Institutions promise to limit student intake and cut spending in return for bailout funding
British universities have made a plea for billions of pounds’ worth of research and bailout funding to survive the coronavirus crisis, offering to slash budgets and cap student recruitment in return.
The Guardian has learned that the University of St Andrews – one of the UK’s leading higher education institutions – is among those facing a black hole in its accounts due to the pandemic.
In response to the crisis, Universities UK (UUK) has proposed a series of measures to the government that would double research funding and offer emergency loans to troubled institutions, as well as placing a cap on the number of undergraduates many institution can recruit in 2020-21.
The government will embrace UUK’s public support for limiting student recruitment, which would reduce its losses from unpaid student loans. The Guardian revealed last month that ministers were pushing universities to consider a cap.
The proposal would result in universities in England and Wales temporarily capping their UK and EU undergraduate intake at the forecasts that they have already submitted, plus a maximum increase of 5%. Students already holding firm conditional offers will be guaranteed their places if they meet their grade requirements.
Sources at several leading universities say they expect the falls in international student numbers and research grants next year alone to cost them hundreds of millions of pounds, while lost income from conferences, accommodation and catering will drain £790m from the sector by the end of summer.
St Andrews’ principal, Sally Mapstone, warned her staff on Thursday that the university had already lost £25m as a direct result of the coronavirus crisis, which would force it into significant cost-cutting.
“It is as serious a financial crisis as our university has faced in modern times, and it will mean that we cannot do everything you want or expect us to, and that we have to take some very difficult decisions about our future,” Mapstone said.
The proposal by UUK, representing 137 institutions, gives dire warnings of the financial difficulties in which many universities find themselves, with campuses shut and students abruptly leaving.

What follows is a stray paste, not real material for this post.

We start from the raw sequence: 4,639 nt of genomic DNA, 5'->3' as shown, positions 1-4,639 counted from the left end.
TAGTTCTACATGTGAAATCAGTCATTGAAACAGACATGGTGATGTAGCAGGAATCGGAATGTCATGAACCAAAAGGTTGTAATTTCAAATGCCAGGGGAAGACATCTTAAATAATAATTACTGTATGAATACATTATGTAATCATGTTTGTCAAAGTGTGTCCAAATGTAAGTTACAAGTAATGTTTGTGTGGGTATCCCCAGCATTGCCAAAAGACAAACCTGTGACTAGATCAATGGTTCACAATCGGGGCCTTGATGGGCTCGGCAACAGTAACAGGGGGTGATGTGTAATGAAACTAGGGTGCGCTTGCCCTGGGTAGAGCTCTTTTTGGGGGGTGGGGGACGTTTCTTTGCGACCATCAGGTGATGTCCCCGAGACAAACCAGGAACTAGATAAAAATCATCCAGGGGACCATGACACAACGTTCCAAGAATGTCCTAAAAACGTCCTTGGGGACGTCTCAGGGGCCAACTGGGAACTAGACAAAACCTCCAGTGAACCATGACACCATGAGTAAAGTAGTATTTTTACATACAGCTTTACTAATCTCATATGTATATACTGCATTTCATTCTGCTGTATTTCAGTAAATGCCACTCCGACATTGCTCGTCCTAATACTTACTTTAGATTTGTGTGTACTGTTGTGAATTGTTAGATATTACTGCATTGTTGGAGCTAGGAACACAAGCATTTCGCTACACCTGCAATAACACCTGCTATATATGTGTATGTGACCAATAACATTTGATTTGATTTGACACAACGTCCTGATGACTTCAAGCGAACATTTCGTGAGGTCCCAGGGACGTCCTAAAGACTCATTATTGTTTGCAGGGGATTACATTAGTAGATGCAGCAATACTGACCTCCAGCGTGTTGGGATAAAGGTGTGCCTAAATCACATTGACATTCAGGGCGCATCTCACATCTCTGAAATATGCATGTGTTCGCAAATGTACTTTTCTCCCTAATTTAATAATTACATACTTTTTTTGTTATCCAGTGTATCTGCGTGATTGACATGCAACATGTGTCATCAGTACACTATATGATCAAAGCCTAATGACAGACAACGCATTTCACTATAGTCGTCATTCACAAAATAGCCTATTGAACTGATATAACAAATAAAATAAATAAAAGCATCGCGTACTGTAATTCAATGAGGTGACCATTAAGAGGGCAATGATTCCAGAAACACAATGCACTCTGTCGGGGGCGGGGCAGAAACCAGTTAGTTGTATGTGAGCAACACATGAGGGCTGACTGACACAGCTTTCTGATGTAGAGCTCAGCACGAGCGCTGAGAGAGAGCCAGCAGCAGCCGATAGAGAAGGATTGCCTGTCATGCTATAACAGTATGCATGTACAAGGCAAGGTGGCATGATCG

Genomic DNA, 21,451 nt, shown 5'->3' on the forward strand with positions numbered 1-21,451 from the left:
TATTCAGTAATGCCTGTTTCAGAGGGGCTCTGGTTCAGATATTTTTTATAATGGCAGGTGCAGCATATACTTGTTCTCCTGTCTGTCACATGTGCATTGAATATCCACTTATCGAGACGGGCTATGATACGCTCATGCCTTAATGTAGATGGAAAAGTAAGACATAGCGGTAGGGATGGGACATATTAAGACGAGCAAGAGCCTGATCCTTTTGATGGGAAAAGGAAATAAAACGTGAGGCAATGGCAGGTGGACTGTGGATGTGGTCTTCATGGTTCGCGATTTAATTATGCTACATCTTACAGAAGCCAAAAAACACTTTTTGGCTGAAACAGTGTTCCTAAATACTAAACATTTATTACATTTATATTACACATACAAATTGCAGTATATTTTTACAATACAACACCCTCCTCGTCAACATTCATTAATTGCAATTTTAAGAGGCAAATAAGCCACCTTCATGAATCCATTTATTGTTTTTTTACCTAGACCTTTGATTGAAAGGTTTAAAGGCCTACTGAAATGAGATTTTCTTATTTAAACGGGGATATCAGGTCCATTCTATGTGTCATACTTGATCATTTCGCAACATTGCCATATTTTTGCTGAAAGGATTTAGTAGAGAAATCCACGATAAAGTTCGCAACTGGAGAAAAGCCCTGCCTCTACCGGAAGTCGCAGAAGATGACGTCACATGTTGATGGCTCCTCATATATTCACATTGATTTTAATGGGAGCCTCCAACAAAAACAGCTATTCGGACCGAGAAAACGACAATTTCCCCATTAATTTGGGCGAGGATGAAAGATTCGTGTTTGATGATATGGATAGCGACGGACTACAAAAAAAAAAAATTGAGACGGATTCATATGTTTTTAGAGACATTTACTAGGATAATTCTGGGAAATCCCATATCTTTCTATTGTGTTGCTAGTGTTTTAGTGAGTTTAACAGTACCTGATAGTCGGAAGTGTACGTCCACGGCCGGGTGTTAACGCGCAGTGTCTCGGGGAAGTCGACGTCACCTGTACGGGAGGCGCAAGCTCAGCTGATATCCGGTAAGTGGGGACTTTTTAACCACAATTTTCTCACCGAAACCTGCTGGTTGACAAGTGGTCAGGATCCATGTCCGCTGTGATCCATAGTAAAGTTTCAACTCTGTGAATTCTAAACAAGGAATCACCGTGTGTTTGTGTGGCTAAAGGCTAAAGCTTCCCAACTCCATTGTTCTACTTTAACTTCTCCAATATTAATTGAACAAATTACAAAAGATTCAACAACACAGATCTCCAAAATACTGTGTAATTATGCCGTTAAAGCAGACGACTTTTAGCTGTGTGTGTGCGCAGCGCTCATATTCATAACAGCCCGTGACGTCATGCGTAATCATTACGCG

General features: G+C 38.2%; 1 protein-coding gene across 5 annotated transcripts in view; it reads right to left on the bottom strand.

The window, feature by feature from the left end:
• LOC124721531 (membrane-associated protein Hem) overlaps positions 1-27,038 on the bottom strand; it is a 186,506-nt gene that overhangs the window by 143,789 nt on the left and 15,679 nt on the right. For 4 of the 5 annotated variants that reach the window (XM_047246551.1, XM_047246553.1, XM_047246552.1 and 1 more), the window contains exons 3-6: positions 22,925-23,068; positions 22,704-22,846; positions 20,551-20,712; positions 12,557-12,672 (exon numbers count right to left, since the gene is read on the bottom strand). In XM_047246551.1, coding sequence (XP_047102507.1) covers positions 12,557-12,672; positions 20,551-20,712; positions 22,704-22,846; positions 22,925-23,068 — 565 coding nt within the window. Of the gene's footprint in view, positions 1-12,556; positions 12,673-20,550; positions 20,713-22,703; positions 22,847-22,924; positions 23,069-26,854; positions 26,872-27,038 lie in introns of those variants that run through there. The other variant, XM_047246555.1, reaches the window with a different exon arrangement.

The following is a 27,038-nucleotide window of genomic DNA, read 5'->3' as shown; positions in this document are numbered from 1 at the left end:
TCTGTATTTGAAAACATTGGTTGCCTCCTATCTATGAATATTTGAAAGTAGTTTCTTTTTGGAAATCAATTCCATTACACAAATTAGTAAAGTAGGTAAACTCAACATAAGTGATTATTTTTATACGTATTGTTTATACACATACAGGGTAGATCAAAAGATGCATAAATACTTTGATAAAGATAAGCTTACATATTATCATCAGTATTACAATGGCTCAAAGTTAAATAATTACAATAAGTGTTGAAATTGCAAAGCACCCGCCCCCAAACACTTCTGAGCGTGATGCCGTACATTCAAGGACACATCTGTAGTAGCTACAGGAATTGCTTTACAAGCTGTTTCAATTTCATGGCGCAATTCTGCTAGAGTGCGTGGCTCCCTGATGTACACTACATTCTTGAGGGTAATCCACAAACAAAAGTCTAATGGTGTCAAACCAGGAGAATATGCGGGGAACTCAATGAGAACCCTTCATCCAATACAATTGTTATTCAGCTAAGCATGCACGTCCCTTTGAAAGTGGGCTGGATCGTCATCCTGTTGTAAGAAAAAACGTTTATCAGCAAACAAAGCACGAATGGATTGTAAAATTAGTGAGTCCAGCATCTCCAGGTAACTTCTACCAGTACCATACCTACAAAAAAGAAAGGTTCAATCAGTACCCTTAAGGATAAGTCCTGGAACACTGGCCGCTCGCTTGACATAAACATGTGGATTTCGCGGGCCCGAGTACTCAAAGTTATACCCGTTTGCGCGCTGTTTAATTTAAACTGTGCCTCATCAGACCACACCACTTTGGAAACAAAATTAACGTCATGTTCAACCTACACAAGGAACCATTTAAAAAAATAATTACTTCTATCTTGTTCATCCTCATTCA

“Without government support, some universities would face financial failure, others would come close to financial failure and be forced to reduce provision. Some will be in places where they are the only local higher education provider with damaging impact on the local community and economy,” states the document agreed by vice-chancellors on Wednesday.
Alistair Jarvis, UUK’s chief executive, said it was without question that British universities were likely to go bankrupt without further support: “There is a very significant chance of some institutions going bust – and part of this proposal is to prevent that from happening.”
But its plans were attacked by the University and College Union as “piecemeal” measures that fail to fix the sector’s weaknesses. “Universities need to step back from the dog-eat-dog approach of recent times and come together properly in the wider interest. We fear these proposals risk leaving many universities vulnerable,” said Jo Grady, UCU’s general secretary.
The UUK scheme also offers to “reduce costs, increase efficiency and moderate certain behaviours” such as curbing unconditional offers, as well delaying capital spending and freezing recruitment. It also calls for a “transformation fund” to “reshape and consolidate” the sector through mergers.
Its requests include doubling quality-related government research funding from £2bn to £4bn a year, as well as assistance for universities relying on “very high numbers” of international students. Others include giving universities unrestricted access to the UK government’s coronavirus business support programmes.
Vice-chancellors also want the government to make a multi-year commitment to offering loans and financial support for institutions “suffering significant income losses”.
UUK warned that the loss of valuable international student fees would end the ability of universities to cross-subsidise expensive science and technology research. Jarvis said losses would hamper their ability to conduct research into pandemics in the long term.
Scottish university sources said their crisis was more acute because of Scotland’s government not fully funding the costs of teaching local students, despite its policy of not charging tuition fees. That increased their dependency on overseas student income.
University leaders say privately that they do not expect the governments to agree to all the proposals, with some fearing that ministers will “cherry-pick” the least expensive options.